The garment industry provides highest value addition in the Textile sector. According to the Economic Survey of Pakistan issued by State Bank of Pakistan (SBP), Pakistan's total export of the readymade garments was around US$ 1 billion which is roughly 1% of the global market. This might be an unsubstantial share but certainly accounts for significant portion in Pakistan's export proceeds. The small share of Pakistan's textile exports in the world's total is the result of increasing world competition. Pakistan's economy is largely dependant on its cotton crop and its related products whereas a change in cotton crop production directly affects the exports thus foreign proceeds. Unlike other competitors', whose economy is more broad-based and their exports are of diverse nature, Pakistan is dependant on textile exports which goes up to 65%. Similarly, much of the employment in Pakistan is provided by the textile sector, which further generates economic activity in other sectors such as packing, transport and in service sectors like banking, insurance, clearing and forwarding sector. Their performance is in sharp contrast to that of other countries in the region. Much of the sector has serious weaknesses-including outdated technology, poor quality and low productivity-although significant gains in output mainly in men's wear and knitted garments have been made over the last many years. High proportions of operations are in medium to small sized companies having 50 machines or below which tends to be inefficient and lacks potential to impact overall industry positively. There are a few good business houses which are organizing themselves with the passage of time and are progressing as well despite all the hardship. This sector is one of the privileged sectors' of Pakistani economy and have facility available like duty free import of machinery and certain tax exemptions. This sector has tremendous export performance potential. Pakistan Readymade Garments Manufacturers and Exporters Association (PRGMEA), the governing body of the readymade garments in Pakistan, is constantly demanding several concessions from the government since long.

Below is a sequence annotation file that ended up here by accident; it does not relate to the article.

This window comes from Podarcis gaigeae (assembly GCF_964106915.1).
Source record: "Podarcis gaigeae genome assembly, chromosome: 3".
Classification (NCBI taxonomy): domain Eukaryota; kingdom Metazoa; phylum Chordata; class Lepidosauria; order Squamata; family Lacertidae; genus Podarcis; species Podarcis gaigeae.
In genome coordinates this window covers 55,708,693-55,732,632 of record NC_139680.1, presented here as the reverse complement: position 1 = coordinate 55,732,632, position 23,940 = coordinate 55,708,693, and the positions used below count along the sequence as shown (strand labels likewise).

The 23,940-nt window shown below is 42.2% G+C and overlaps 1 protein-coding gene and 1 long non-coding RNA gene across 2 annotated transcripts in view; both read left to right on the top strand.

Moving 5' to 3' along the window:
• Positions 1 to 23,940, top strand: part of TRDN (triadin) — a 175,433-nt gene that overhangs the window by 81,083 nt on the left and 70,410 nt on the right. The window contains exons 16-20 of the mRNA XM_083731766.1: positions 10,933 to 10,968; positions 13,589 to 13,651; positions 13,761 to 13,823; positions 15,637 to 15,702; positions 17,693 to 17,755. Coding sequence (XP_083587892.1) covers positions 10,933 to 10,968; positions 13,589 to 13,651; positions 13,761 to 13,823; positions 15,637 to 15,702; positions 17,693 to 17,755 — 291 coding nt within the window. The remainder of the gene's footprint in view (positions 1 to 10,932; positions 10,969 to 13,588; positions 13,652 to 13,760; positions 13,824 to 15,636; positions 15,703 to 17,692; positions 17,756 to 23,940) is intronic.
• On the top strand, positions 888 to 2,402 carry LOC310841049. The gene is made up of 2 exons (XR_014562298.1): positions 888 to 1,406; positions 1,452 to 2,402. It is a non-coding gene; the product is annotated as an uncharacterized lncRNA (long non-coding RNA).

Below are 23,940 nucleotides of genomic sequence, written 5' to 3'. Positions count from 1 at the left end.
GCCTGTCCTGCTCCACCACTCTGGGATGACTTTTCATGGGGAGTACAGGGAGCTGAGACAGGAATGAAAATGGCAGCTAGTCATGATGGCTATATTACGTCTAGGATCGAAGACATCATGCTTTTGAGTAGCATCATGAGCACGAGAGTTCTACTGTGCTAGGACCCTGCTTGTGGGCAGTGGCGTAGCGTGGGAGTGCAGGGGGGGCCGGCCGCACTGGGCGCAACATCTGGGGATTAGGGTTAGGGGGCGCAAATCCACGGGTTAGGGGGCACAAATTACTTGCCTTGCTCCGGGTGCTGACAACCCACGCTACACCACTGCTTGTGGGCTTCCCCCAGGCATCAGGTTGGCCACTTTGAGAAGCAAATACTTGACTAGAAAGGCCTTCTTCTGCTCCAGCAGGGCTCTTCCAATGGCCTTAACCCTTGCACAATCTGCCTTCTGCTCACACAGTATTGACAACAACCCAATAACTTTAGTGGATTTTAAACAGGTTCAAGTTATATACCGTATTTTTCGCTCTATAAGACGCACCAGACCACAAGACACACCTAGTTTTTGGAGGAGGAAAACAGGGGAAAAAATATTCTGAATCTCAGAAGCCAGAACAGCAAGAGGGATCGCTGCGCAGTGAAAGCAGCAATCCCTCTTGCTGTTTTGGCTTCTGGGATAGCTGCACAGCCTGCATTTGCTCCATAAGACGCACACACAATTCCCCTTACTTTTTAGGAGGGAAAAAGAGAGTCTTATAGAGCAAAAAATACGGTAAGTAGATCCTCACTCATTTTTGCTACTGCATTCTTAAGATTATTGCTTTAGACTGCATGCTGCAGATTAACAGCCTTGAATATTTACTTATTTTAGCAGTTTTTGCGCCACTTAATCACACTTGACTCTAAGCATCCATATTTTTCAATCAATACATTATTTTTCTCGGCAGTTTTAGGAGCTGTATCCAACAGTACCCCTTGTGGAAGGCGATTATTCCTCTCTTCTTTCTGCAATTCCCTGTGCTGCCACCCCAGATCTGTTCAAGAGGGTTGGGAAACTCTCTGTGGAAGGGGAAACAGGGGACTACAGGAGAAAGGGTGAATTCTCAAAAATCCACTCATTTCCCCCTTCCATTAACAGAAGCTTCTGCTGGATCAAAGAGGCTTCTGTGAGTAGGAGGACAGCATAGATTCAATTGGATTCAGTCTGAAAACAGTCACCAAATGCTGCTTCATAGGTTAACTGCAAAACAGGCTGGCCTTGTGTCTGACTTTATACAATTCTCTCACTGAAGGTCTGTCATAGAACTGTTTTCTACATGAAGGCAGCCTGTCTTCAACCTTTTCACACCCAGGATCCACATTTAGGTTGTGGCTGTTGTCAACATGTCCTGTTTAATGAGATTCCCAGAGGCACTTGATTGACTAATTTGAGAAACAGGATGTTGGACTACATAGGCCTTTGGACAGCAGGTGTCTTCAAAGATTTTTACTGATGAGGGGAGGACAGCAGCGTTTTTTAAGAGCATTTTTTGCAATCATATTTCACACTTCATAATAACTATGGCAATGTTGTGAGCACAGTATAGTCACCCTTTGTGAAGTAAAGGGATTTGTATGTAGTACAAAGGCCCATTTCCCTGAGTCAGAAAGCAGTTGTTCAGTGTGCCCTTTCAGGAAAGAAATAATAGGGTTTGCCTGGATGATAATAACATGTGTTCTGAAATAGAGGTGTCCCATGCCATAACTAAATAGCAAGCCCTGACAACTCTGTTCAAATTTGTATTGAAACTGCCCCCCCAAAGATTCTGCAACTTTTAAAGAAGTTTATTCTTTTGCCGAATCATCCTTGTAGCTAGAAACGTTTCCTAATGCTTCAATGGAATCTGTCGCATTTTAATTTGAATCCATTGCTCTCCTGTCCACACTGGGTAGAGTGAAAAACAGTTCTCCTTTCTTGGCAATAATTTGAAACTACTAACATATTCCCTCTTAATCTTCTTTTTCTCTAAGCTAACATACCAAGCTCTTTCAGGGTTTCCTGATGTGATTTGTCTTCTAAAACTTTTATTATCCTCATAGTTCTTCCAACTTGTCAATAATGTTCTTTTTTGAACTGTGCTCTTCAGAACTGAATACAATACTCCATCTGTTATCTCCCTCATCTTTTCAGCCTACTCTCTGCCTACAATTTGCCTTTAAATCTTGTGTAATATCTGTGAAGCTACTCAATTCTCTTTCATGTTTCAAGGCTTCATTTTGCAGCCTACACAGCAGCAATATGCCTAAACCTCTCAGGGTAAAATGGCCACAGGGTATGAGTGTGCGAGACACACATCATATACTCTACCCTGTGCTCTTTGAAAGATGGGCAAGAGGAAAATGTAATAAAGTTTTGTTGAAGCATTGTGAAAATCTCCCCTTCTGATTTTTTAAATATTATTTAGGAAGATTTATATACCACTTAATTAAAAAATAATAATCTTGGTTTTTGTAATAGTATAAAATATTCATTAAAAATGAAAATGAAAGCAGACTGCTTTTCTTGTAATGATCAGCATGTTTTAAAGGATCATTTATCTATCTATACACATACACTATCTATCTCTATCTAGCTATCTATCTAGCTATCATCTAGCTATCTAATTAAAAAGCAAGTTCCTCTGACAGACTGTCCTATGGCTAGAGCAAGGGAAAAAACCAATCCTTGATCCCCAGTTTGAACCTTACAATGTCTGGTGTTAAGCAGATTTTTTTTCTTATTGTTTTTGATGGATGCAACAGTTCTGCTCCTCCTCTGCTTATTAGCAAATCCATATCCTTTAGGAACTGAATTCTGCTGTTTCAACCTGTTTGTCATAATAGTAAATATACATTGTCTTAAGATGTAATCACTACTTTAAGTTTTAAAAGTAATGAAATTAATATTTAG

In response to that, Ministry of Textile (MINTEX) is striving hard to make such improvements in this sector by providing high quality cotton, implementing international best practices, expanding textile sector to produce value added garments along with new innovative products, developing a state of the art infrastructure, investment in human resource specially management and enlarging clothing exports. MINTEX has planned to build three state of the art garments cites in Lahore, Karachi and off course Faisalabad and for this purpose they have allocated Rs. 1.4 billion and 700 acres. It is expected that after development of said project, this will not only attract foreign investors but will also add significantly in the value added readymade garment exports of Pakistan. Textile Garments Skill Development Board was set up in late 2005 and is providing skilled workers with the objective to extend the tanning to over 10,000 stitching machine operators in a year. Prime Minister of Pakistan has recently approved the new Textile Policy (NTP) which will help increase the output of textile products, improve global competitiveness and generate employment in this industry. The new policy targets a 40% increase in exports while meeting growing domestic demand and creating 3.5 million new jobs in the country.